It should be obvious, but to help understand why, assume that one player (for the sake of argument let's call him X) is much better than everyone else. Fair enough, X would be expected to have a decent win ratio. But look at the effect on everyone else.

When we are choosing sides before the games, we make a conscious decision to balance them. And if we have said that X should expect a high win ratio, then those players who are almost as good will naturally have a correspondingly low win ratio. Yet we have just implied that they are amongst the best players that we have!

Common sense? Or just an excuse for poor results?

Saturday, November 24, 2007

Stay indoors and shut the windows

This week the government recommended that a small village to the west of London should be erased and the volume of air traffic at Heathrow should be nearly doubled. Now I am not trying to speak for a thousand residents of Sipson. But I am trying to speak for a million people who live under the flight path.

The Baa-brigade say that planes are getting quieter. True, but a big plane is still bloody loud. And the number of those planes is increasing. And they want to scrap the runway alternation agreement that spares people from being under the landing path for half the day.

But are the current noise guidelines really acceptable? Should we really aim for a city where so many people do not open their windows or relax in the gardens? The standard of air pollution required today is not the same as 50 years ago thanks to the clean air act. It did not freeze the regulation at "this is today's level, don't get worse". It tried to make lives better. Where is the equivalent for noise?

It's obvious, but the electorate needs to evaluate "quality of life" as well as the simple claims of national GDP effects. Sorry, does that sound too green? Then let us build a new hub somewhere else.

Friday, November 23, 2007

Should people be persecuted for what they write?

What triggered this? The Forum is angry about a "feminist writer". Critics say she called for the Koran to be changed to give women greater rights. Shocking isn't it.

The BBC seems to neither condemn nor condone the unruly behaviour. The article merely asks the question that titles this note.

I am not writing an answer. But if you suggest that certain thousand-year-old middle-eastern dictates should have no place in the modern world, then perhaps you should be persecuted too.

Thursday, November 22, 2007

Moving Information

In terms of effort, what is the difference between tactical marketing and loyalty marketing?

When someone is asked to produce a file for a one-off purpose, then the quote returned is often just as small as anyone visualising the information movement would imagine. That is, you pull the data from here, you match it against this, you split it like this, then you move it to there. Easy.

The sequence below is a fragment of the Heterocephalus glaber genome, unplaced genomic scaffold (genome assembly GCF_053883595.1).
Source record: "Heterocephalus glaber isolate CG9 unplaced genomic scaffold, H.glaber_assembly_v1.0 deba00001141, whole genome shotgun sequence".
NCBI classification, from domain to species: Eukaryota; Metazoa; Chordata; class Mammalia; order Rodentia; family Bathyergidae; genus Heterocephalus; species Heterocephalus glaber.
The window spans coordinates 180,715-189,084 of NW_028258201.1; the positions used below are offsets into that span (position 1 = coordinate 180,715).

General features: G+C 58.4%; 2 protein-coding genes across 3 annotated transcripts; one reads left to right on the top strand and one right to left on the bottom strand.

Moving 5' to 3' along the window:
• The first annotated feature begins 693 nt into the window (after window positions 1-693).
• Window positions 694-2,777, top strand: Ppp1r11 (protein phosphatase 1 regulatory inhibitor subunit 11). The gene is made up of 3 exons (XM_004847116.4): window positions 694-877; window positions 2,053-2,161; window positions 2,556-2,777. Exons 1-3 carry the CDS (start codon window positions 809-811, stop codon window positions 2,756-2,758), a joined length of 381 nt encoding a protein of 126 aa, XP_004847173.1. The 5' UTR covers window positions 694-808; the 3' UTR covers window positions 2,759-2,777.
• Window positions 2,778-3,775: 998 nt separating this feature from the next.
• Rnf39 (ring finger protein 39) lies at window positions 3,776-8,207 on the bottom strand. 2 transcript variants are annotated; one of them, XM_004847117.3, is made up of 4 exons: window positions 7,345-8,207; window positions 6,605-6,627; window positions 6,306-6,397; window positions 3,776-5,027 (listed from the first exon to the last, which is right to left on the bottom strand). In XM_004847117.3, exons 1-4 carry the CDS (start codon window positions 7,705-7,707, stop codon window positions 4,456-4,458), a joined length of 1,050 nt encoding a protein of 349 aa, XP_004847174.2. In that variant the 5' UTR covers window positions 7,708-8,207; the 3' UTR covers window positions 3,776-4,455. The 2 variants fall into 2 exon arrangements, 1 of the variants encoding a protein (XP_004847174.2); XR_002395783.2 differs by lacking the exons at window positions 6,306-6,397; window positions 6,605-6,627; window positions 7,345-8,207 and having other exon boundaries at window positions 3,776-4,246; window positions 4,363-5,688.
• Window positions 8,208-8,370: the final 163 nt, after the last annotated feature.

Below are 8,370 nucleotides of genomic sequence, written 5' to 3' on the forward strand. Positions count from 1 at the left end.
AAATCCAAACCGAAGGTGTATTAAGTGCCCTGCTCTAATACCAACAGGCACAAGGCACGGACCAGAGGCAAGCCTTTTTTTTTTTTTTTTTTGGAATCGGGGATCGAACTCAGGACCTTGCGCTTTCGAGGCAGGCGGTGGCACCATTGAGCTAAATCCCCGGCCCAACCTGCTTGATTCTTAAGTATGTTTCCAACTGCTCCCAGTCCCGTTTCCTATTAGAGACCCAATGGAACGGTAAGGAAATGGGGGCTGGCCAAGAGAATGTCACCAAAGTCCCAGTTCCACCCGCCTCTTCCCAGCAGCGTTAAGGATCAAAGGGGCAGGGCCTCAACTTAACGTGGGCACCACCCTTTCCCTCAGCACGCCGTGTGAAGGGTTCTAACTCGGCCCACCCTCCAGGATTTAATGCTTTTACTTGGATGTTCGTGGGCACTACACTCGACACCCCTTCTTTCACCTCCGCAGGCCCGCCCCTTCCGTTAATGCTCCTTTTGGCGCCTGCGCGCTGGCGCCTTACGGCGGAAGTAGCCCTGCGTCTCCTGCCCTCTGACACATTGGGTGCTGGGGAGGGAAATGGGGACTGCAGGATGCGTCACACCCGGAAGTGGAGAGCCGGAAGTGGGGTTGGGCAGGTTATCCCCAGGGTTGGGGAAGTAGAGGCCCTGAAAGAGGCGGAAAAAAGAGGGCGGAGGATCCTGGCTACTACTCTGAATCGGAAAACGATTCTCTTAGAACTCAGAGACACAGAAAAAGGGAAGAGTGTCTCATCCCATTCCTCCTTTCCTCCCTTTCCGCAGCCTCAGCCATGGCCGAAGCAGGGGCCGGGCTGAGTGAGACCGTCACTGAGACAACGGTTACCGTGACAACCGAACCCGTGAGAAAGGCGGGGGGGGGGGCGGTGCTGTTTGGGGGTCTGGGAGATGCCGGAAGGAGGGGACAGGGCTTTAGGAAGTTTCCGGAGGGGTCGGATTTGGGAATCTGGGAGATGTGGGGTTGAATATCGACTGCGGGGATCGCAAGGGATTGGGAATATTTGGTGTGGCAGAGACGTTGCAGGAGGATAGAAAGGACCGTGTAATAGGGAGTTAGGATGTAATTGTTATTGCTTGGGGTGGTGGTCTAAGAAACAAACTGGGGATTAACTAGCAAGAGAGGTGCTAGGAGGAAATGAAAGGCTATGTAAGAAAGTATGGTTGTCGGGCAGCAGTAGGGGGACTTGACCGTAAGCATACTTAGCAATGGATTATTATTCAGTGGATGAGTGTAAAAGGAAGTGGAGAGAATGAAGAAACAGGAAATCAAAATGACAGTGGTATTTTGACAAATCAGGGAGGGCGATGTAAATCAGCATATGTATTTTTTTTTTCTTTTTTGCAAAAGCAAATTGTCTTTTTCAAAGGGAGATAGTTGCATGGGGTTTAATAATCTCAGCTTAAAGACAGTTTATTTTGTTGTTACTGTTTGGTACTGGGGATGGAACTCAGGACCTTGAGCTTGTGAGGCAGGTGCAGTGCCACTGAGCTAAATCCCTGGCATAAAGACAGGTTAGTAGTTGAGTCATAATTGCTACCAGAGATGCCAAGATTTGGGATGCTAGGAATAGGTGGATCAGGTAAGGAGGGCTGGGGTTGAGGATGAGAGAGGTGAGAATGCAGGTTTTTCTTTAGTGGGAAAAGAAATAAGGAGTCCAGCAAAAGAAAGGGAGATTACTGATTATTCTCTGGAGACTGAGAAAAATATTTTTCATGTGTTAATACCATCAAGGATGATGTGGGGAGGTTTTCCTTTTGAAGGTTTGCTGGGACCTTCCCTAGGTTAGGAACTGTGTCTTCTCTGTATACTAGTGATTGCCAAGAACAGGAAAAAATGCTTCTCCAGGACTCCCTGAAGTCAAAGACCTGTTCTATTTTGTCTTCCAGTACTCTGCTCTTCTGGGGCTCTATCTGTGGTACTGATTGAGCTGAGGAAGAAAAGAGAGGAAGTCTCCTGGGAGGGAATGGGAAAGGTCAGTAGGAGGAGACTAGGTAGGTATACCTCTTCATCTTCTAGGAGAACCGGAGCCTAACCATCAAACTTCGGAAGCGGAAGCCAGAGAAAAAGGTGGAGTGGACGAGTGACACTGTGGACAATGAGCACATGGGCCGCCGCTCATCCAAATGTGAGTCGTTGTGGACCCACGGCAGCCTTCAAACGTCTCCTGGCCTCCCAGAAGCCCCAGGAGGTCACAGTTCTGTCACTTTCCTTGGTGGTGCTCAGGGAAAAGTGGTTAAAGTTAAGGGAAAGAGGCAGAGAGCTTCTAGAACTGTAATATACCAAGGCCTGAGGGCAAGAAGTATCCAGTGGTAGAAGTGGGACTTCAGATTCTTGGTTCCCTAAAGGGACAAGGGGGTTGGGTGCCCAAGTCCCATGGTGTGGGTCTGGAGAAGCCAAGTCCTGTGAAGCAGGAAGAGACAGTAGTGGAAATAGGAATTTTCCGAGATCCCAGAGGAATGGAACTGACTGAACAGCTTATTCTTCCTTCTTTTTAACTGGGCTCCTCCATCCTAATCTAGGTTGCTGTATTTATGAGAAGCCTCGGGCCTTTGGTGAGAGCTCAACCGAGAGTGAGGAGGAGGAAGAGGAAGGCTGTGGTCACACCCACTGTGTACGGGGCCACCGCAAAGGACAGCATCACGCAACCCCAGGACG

Yet when asked to produce the same file, but supplied regularly, that is often not just a little harder, but sometimes orders of magnitude more difficult. Because the supplier is not being asked to produce a particular product, but instead asked to produce a process. It is the difference between asking for a widget or asking for a widget factory.

But increasingly, as the lost customer data proves, even the one-off request is going to need a full process. The world is going to slow down.

Wednesday, November 21, 2007

Calm Down

Each note relates to the one before. I predicted the bandwagon but not the subject. I should call this thing anti-hysteria rather than common-sense. As with the little notes about urban myths, this is just a case of trying to stay rational in the face of mass delusion.

Of course everybody in the UK has heard of the missing 25 million customer records. It is undoubtedly a very serious and possibly criminal offence.

And as a practitioner of interactive marketing, CRM, one to one marketing, Pepper's Ghosting, whatever we call it, I must know the confines of our national data protection laws and work within them every single day.

But is it cause for mass hysteria? Looking at any individual customer record, was there really anything there that no-one else would ever know? Did the files contain the passwords and PINs to access your bank accounts?

No. Somebody could try to imitate you, but they cannot take anything from you unless some organisation further down the chain screws up badly. We need to watch the banks here.

Monday, November 19, 2007

Fuelling national hysteria

As I've just written on speed cameras, I may as well get this out of the way before the tabloids start encouraging the selfish bastards to start blockading roads again. So time to spell out the same basic economics.

Yes, taxes make up a large proportion of fuel price. But if we are to reduce tax, then we have a choice between lowering tax most for those who earn the least, or lowering tax most for those who generally drive the most expensive vehicles.